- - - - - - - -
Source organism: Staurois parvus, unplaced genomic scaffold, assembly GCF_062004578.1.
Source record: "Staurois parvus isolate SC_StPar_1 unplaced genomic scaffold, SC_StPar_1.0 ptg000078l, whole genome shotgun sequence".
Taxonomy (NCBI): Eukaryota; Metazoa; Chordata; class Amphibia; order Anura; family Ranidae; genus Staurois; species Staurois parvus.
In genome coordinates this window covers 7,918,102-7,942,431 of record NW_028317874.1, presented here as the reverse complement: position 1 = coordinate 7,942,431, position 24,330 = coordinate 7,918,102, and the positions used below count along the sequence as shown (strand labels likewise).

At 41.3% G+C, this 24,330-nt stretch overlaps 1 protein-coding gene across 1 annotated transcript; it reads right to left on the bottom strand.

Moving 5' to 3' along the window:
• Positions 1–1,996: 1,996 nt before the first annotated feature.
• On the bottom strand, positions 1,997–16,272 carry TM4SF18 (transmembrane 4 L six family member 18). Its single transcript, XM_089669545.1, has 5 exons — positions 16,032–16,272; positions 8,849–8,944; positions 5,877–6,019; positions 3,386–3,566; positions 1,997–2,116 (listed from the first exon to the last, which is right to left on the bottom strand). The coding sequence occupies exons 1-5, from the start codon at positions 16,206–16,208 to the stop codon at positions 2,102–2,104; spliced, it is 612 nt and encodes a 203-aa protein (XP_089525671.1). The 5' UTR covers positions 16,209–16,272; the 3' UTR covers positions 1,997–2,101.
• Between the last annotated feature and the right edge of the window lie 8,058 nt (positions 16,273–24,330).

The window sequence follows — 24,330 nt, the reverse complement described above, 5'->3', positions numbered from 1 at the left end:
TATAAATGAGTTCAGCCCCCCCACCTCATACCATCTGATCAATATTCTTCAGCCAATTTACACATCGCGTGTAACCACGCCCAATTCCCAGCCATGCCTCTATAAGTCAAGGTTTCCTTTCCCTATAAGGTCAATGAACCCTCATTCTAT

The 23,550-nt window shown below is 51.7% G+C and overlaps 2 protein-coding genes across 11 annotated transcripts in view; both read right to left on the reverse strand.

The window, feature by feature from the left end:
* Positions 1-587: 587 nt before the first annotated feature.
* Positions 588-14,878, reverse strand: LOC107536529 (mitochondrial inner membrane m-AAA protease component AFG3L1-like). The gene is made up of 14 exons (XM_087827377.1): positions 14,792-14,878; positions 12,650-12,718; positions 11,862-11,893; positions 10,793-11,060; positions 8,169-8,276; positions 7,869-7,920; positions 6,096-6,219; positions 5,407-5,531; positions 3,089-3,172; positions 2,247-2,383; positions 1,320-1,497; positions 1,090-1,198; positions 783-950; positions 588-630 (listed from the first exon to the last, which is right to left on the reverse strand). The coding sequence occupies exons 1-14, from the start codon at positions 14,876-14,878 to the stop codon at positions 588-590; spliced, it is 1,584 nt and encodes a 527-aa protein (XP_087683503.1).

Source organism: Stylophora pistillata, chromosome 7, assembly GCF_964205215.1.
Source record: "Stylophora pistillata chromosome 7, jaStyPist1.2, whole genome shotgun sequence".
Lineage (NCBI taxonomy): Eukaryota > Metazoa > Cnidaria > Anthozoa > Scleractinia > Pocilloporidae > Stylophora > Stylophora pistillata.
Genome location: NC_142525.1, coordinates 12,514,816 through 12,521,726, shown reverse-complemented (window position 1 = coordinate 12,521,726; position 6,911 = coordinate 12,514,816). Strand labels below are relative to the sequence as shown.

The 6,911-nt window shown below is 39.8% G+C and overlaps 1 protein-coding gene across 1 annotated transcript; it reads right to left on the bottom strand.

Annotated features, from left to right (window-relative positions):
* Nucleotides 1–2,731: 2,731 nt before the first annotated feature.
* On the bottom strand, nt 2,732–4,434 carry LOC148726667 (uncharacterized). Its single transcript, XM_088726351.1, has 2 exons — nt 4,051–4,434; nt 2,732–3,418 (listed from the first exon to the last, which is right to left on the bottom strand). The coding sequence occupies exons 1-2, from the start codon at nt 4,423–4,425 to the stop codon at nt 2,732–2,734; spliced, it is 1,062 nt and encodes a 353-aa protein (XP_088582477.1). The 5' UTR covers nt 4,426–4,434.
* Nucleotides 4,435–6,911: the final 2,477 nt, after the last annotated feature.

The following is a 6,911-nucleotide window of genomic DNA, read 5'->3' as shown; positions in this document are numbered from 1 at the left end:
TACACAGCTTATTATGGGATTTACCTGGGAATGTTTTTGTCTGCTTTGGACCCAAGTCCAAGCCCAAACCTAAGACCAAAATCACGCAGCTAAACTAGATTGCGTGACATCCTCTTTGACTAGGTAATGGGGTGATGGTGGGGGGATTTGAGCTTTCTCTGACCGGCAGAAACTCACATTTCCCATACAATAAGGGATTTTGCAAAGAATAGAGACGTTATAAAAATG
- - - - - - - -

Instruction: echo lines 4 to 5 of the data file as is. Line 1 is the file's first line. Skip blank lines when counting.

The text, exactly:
In genome coordinates this window covers 7,918,102-7,942,431 of record NW_028317874.1, presented here as the reverse complement: position 1 = coordinate 7,942,431, position 24,330 = coordinate 7,918,102, and the positions used below count along the sequence as shown (strand labels likewise).

At 41.3% G+C, this 24,330-nt stretch overlaps 1 protein-coding gene across 1 annotated transcript; it reads right to left on the bottom strand.